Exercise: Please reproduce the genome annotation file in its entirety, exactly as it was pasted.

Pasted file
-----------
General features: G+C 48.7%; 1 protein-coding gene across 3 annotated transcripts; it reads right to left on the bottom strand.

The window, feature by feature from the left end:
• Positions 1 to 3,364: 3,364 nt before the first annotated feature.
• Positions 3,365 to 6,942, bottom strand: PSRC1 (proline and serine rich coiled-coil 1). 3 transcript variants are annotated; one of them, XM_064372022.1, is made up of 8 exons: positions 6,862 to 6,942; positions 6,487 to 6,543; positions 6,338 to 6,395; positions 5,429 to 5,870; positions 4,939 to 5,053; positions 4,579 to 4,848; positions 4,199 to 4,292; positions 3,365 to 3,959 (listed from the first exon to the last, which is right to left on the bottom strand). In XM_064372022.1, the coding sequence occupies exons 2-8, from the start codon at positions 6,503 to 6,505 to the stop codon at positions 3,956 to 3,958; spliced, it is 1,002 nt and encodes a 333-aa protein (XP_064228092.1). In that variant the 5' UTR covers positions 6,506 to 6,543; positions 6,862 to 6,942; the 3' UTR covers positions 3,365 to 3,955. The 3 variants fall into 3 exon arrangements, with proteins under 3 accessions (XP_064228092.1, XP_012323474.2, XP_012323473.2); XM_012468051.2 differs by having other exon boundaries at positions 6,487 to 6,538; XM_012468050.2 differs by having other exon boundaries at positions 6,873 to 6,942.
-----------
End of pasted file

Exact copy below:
General features: G+C 48.7%; 1 protein-coding gene across 3 annotated transcripts; it reads right to left on the bottom strand.

The window, feature by feature from the left end:
• Positions 1 to 3,364: 3,364 nt before the first annotated feature.
• Positions 3,365 to 6,942, bottom strand: PSRC1 (proline and serine rich coiled-coil 1). 3 transcript variants are annotated; one of them, XM_064372022.1, is made up of 8 exons: positions 6,862 to 6,942; positions 6,487 to 6,543; positions 6,338 to 6,395; positions 5,429 to 5,870; positions 4,939 to 5,053; positions 4,579 to 4,848; positions 4,199 to 4,292; positions 3,365 to 3,959 (listed from the first exon to the last, which is right to left on the bottom strand). In XM_064372022.1, the coding sequence occupies exons 2-8, from the start codon at positions 6,503 to 6,505 to the stop codon at positions 3,956 to 3,958; spliced, it is 1,002 nt and encodes a 333-aa protein (XP_064228092.1). In that variant the 5' UTR covers positions 6,506 to 6,543; positions 6,862 to 6,942; the 3' UTR covers positions 3,365 to 3,955. The 3 variants fall into 3 exon arrangements, with proteins under 3 accessions (XP_064228092.1, XP_012323474.2, XP_012323473.2); XM_012468051.2 differs by having other exon boundaries at positions 6,487 to 6,538; XM_012468050.2 differs by having other exon boundaries at positions 6,873 to 6,942.